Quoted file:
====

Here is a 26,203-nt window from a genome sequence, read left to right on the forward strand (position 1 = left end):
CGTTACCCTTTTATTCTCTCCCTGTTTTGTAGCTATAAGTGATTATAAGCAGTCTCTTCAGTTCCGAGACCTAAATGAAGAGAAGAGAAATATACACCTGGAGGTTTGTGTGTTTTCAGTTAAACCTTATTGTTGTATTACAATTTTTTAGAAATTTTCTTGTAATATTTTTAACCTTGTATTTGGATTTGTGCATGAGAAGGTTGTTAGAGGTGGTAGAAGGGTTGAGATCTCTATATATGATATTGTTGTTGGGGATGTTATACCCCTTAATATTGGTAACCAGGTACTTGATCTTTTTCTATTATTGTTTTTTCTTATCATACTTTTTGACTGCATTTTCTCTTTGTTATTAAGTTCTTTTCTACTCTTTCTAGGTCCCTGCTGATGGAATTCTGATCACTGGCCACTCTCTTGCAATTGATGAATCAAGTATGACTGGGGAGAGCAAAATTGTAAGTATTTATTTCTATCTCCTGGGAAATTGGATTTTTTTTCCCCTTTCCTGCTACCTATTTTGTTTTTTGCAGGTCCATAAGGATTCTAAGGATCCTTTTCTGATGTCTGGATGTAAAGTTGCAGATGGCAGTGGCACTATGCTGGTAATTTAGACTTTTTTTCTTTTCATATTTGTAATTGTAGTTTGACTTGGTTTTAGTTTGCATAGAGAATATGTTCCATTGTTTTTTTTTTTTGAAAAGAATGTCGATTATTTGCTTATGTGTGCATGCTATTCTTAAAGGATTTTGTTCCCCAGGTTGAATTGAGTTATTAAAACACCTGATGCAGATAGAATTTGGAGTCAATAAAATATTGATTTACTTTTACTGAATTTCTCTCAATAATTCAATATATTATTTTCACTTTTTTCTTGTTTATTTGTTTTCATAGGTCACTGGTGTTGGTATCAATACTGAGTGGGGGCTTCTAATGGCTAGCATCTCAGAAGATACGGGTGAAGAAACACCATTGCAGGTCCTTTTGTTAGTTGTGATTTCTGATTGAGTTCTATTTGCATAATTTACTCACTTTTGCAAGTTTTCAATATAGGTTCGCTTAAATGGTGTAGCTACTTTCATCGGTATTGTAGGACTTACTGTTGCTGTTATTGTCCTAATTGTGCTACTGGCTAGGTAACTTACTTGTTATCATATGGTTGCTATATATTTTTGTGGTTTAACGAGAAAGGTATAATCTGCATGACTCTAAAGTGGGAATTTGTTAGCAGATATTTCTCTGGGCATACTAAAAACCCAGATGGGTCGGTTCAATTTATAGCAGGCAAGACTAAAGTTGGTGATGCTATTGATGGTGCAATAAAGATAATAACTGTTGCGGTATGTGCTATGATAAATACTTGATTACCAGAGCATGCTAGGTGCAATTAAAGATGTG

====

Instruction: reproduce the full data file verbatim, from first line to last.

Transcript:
Here is a 26,203-nt window from a genome sequence, read left to right on the forward strand (position 1 = left end):
CGTTACCCTTTTATTCTCTCCCTGTTTTGTAGCTATAAGTGATTATAAGCAGTCTCTTCAGTTCCGAGACCTAAATGAAGAGAAGAGAAATATACACCTGGAGGTTTGTGTGTTTTCAGTTAAACCTTATTGTTGTATTACAATTTTTTAGAAATTTTCTTGTAATATTTTTAACCTTGTATTTGGATTTGTGCATGAGAAGGTTGTTAGAGGTGGTAGAAGGGTTGAGATCTCTATATATGATATTGTTGTTGGGGATGTTATACCCCTTAATATTGGTAACCAGGTACTTGATCTTTTTCTATTATTGTTTTTTCTTATCATACTTTTTGACTGCATTTTCTCTTTGTTATTAAGTTCTTTTCTACTCTTTCTAGGTCCCTGCTGATGGAATTCTGATCACTGGCCACTCTCTTGCAATTGATGAATCAAGTATGACTGGGGAGAGCAAAATTGTAAGTATTTATTTCTATCTCCTGGGAAATTGGATTTTTTTTCCCCTTTCCTGCTACCTATTTTGTTTTTTGCAGGTCCATAAGGATTCTAAGGATCCTTTTCTGATGTCTGGATGTAAAGTTGCAGATGGCAGTGGCACTATGCTGGTAATTTAGACTTTTTTTCTTTTCATATTTGTAATTGTAGTTTGACTTGGTTTTAGTTTGCATAGAGAATATGTTCCATTGTTTTTTTTTTTTGAAAAGAATGTCGATTATTTGCTTATGTGTGCATGCTATTCTTAAAGGATTTTGTTCCCCAGGTTGAATTGAGTTATTAAAACACCTGATGCAGATAGAATTTGGAGTCAATAAAATATTGATTTACTTTTACTGAATTTCTCTCAATAATTCAATATATTATTTTCACTTTTTTCTTGTTTATTTGTTTTCATAGGTCACTGGTGTTGGTATCAATACTGAGTGGGGGCTTCTAATGGCTAGCATCTCAGAAGATACGGGTGAAGAAACACCATTGCAGGTCCTTTTGTTAGTTGTGATTTCTGATTGAGTTCTATTTGCATAATTTACTCACTTTTGCAAGTTTTCAATATAGGTTCGCTTAAATGGTGTAGCTACTTTCATCGGTATTGTAGGACTTACTGTTGCTGTTATTGTCCTAATTGTGCTACTGGCTAGGTAACTTACTTGTTATCATATGGTTGCTATATATTTTTGTGGTTTAACGAGAAAGGTATAATCTGCATGACTCTAAAGTGGGAATTTGTTAGCAGATATTTCTCTGGGCATACTAAAAACCCAGATGGGTCGGTTCAATTTATAGCAGGCAAGACTAAAGTTGGTGATGCTATTGATGGTGCAATAAAGATAATAACTGTTGCGGTATGTGCTATGATAAATACTTGATTACCAGAGCATGCTAGGTGCAATTAAAGATGTG